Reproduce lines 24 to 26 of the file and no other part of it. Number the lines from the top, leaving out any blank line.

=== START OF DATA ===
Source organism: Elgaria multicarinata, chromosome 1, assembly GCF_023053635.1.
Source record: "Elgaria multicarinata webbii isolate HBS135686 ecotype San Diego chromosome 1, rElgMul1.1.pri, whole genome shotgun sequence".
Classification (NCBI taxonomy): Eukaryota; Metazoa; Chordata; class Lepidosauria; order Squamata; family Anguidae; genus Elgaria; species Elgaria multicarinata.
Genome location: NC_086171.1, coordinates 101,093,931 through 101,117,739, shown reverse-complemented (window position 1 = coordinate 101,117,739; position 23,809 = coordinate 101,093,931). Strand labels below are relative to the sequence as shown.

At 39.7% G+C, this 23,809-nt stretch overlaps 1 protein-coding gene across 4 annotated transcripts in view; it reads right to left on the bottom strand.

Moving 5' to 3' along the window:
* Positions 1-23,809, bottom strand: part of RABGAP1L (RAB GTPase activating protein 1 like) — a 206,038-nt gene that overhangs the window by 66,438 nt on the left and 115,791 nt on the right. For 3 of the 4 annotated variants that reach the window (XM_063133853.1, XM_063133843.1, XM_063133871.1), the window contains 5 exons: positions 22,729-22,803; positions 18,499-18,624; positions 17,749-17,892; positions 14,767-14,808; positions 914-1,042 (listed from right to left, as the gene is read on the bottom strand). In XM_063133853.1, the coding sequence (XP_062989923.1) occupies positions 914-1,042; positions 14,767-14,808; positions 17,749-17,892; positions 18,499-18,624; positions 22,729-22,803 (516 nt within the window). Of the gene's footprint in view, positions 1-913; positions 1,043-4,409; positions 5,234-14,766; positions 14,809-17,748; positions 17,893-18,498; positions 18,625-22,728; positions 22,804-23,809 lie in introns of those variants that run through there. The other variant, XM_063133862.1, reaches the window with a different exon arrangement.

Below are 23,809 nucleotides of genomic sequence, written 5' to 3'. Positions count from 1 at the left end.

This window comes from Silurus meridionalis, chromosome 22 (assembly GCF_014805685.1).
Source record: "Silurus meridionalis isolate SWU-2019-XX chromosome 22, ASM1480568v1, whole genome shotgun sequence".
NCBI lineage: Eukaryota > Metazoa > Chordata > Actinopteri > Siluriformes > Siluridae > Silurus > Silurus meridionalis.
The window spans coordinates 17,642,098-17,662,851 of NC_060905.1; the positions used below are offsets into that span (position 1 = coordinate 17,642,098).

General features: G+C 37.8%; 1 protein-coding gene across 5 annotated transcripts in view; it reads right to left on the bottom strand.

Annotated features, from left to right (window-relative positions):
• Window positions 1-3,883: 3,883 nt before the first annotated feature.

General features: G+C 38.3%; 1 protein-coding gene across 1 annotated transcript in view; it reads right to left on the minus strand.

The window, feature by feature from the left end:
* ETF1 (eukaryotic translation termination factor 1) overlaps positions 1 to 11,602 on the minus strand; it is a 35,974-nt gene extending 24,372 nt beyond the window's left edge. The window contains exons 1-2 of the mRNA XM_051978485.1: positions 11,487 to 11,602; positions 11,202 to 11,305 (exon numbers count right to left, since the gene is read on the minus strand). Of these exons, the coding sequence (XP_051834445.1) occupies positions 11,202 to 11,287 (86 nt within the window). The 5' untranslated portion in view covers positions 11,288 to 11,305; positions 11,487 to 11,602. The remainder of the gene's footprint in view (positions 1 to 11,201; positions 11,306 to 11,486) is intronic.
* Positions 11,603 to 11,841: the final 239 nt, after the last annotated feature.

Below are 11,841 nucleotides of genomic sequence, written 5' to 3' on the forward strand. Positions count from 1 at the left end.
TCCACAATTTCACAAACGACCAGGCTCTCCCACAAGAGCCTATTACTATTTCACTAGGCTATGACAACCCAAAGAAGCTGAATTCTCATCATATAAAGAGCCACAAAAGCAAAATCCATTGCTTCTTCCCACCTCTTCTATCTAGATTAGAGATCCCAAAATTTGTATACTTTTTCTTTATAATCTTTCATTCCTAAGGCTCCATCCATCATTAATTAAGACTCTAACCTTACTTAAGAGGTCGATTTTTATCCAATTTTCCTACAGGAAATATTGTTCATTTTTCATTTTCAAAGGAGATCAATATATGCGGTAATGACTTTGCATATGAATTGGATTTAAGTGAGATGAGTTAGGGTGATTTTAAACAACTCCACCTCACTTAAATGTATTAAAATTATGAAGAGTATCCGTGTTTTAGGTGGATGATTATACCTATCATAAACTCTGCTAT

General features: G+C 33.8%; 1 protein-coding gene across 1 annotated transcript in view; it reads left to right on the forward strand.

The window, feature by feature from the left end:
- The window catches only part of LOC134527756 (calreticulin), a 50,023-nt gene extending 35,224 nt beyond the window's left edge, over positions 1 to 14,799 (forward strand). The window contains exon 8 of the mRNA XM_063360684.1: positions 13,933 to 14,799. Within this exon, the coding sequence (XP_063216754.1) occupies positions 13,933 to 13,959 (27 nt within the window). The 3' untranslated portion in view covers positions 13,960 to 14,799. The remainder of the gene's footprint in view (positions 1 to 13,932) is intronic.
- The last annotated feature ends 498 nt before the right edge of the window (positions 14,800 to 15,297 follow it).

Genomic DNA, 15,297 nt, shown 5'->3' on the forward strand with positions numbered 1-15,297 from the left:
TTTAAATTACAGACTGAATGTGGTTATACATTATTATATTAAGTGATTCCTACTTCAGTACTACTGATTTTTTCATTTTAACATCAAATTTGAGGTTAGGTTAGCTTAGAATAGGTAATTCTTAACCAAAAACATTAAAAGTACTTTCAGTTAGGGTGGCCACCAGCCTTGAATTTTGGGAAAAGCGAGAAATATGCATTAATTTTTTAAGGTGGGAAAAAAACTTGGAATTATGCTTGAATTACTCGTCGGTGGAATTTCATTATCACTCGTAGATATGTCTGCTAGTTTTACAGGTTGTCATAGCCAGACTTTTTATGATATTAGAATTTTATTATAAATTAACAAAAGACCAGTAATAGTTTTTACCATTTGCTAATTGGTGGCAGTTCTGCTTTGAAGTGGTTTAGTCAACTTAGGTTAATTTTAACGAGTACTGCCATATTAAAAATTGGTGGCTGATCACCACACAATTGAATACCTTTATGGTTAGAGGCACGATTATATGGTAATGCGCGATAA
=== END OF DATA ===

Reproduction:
- The window catches only part of LOC134527756 (calreticulin), a 50,023-nt gene extending 35,224 nt beyond the window's left edge, over positions 1 to 14,799 (forward strand). The window contains exon 8 of the mRNA XM_063360684.1: positions 13,933 to 14,799. Within this exon, the coding sequence (XP_063216754.1) occupies positions 13,933 to 13,959 (27 nt within the window). The 3' untranslated portion in view covers positions 13,960 to 14,799. The remainder of the gene's footprint in view (positions 1 to 13,932) is intronic.
- The last annotated feature ends 498 nt before the right edge of the window (positions 14,800 to 15,297 follow it).

Genomic DNA, 15,297 nt, shown 5'->3' on the forward strand with positions numbered 1-15,297 from the left: